Learning Analytics: Is data collection of students’ learning habits Orwellian or simply helpful?
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Learning Analytics: Is data collection of students’ learning habits Orwellian or simply helpful?

Learning Analytics: Is data collection of students’ learning habits Orwellian or simply helpful?

For most of us who use the internet and social media on a regular basis, we’re pretty familiar with data analytics and the fact that our online activities are being logged by corporate entities.

Would you be surprised if we told you that universities do the same?

In a bid to personalize the learning experience and reduce the rate of drop-outs, universities have embraced “learning analytics”, or the analysis of data collected from various student activities.

Based on previous research, the more students are actively involved in the learning process, the more likely they are to complete their studies.

Students who are having trouble are also more likely to disengage from the learning process, which is something universities are able to notice from keeping tabs on student activities.

Some of the factors which commonly signal student engagement are: library use, card swipes into buildings, virtual learning environment (VLE) use, and electronic submission of coursework.

Universities use these factors to monitor student behavior and detect if any of them are having problems that could affect their studies.

Besides that, universities also analyze data collected from public posts on students’ social media profiles, such as Facebook and Twitter.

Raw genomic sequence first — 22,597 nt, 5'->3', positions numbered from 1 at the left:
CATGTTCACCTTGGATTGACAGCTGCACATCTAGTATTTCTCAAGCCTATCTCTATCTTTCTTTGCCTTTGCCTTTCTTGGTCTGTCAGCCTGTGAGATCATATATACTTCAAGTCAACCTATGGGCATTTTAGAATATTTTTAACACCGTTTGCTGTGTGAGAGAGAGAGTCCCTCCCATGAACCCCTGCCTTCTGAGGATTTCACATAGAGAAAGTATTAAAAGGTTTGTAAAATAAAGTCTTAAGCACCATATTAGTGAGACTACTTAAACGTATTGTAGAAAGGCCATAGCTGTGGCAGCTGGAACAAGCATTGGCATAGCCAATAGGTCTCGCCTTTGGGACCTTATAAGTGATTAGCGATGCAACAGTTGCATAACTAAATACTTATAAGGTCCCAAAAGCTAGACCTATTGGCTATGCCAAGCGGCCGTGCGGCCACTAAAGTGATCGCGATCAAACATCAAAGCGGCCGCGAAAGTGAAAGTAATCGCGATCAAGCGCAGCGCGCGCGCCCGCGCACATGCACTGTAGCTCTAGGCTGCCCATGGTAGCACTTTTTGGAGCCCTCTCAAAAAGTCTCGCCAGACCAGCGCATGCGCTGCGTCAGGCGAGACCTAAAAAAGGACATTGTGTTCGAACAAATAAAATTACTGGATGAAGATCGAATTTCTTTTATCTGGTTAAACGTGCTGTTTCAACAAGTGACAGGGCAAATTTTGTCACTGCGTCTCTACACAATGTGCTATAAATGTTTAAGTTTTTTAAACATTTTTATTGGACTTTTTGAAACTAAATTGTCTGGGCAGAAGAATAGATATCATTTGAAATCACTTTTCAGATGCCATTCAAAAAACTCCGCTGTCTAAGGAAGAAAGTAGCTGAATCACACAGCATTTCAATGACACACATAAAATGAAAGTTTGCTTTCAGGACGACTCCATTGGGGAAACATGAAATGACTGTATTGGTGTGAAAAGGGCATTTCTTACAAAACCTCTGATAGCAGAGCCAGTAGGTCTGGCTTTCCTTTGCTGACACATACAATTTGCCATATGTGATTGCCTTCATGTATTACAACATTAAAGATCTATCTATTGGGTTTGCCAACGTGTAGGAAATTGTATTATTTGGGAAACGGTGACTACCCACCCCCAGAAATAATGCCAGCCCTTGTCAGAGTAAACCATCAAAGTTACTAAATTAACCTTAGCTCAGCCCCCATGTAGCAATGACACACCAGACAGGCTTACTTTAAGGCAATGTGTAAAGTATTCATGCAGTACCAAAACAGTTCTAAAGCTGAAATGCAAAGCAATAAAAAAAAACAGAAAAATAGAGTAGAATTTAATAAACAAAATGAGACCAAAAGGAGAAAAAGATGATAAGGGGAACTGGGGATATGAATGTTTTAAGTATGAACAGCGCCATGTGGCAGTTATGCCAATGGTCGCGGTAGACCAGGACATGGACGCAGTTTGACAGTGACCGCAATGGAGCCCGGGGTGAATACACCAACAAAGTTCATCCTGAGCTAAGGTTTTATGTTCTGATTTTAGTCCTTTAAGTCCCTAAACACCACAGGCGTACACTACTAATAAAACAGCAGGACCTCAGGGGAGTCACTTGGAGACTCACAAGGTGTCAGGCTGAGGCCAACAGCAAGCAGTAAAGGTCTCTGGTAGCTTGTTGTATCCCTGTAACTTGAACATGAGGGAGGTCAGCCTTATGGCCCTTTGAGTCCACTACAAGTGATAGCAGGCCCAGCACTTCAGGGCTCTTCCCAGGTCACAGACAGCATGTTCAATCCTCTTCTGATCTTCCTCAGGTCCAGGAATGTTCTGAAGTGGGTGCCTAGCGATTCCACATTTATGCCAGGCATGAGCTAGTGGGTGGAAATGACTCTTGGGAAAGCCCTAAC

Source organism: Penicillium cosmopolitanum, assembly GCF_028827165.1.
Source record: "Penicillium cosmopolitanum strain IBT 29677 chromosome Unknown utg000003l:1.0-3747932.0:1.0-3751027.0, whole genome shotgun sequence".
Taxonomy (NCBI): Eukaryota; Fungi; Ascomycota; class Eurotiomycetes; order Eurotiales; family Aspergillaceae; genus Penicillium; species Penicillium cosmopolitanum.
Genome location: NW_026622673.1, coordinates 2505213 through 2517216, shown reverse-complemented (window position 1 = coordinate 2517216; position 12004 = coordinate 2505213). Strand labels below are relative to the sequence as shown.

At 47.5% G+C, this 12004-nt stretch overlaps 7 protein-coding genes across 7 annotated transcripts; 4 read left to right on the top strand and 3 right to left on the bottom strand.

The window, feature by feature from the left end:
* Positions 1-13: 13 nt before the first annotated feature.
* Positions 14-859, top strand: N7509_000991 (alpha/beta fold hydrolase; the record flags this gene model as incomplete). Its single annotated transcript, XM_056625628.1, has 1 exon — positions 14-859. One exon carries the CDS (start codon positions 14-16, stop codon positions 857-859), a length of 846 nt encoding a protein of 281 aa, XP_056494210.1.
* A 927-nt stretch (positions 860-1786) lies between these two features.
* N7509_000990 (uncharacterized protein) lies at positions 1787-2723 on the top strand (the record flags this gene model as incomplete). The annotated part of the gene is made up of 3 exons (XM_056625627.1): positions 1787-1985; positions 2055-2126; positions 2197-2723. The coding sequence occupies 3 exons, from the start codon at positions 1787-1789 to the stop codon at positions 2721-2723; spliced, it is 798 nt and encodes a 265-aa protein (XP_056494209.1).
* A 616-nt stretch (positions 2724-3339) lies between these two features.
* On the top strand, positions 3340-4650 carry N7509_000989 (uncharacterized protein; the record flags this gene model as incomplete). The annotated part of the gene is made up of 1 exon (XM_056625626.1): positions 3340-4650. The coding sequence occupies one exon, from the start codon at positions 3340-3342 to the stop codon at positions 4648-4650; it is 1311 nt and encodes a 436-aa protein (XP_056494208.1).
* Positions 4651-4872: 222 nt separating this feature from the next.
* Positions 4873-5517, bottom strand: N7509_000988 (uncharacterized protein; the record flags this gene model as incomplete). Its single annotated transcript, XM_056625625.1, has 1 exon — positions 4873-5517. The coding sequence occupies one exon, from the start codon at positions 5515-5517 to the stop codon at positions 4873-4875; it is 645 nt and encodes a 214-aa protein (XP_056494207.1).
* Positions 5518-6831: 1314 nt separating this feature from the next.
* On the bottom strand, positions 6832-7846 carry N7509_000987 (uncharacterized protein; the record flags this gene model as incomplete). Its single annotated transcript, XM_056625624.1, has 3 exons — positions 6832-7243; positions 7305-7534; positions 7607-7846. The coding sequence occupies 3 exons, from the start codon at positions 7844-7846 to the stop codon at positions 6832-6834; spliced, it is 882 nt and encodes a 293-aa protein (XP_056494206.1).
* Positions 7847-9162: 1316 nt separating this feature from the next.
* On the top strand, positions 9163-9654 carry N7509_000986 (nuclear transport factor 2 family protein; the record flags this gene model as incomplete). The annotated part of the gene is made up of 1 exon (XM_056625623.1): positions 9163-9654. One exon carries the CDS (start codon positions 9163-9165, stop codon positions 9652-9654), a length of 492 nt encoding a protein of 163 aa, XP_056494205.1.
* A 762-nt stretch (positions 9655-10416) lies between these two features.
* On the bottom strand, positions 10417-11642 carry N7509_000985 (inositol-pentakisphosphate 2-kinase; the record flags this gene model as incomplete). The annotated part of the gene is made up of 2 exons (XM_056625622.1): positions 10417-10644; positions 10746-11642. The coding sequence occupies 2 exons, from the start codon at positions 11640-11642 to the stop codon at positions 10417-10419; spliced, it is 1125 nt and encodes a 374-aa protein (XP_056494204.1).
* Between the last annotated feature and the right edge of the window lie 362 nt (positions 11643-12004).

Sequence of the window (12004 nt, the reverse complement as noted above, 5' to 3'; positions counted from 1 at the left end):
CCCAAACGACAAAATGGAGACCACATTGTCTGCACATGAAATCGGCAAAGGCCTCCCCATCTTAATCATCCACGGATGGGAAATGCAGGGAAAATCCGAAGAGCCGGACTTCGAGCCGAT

Last year, The Guardian reported that based on data from the Higher Education Funding Council for England (HEFCE), more than 8 percent of undergraduates drop out in their first year, costing universities approximately £33,000 (US$43,056) per student.

According to researchers in the field, students leave behind a unique data “footprint” based on their day-to-day activities, which can be recorded and scrutinized.

Dr. Bart Rienties, director of the learning analytics program at the Open University, told The Guardian: “We’re trying to use data to improve our understanding of how students learn. We want to understand the story behind that data.”

Rienties added that with the use of learning analytics, universities are able to “provide a more personal learning experience, rather than a one-size-fit-all solution”.

In a recent study involving data collated from more than 113,000 students at the Open University, a student’s usage patterns of online learning resources can help predict their overall academic performance.

Despite the potential advantages of learning analytics, experts are also wary of its potential abuses, especially when it comes to students’ privacy.

The Higher Education Policy Institute’s director, Nick Hillman, said it was still too early to say what effect this approach would have in the long run.

“I think it has a lot of potential, but you have to be very careful. You don’t want a massive security breach, or for the data to be used in a way that some students think is inappropriate,” he added.

A technologist at Privacy International, however, believes that “all data has the potential to betray you”.

Dr. Richard Tynan said that laws should be updated to reflect the rapid changes in personal data collection, which is currently covered by the Data Protection Act.

According to Tynan, while the Act differentiates “anonymous data” from data that identifies an individual, with the latest advances in the field, even anonymous data can be used to identify individuals.

Another concern is that third parties can have access to the data collected by universities.

“What happens when the student leaves – is the system going to retain this data forever? How are they protecting it? Students need to know what the consequences are now and in the future,” said Tynan.

He added that students should be able to decide whether or not they wanted to be tracked.

Image via Flickr

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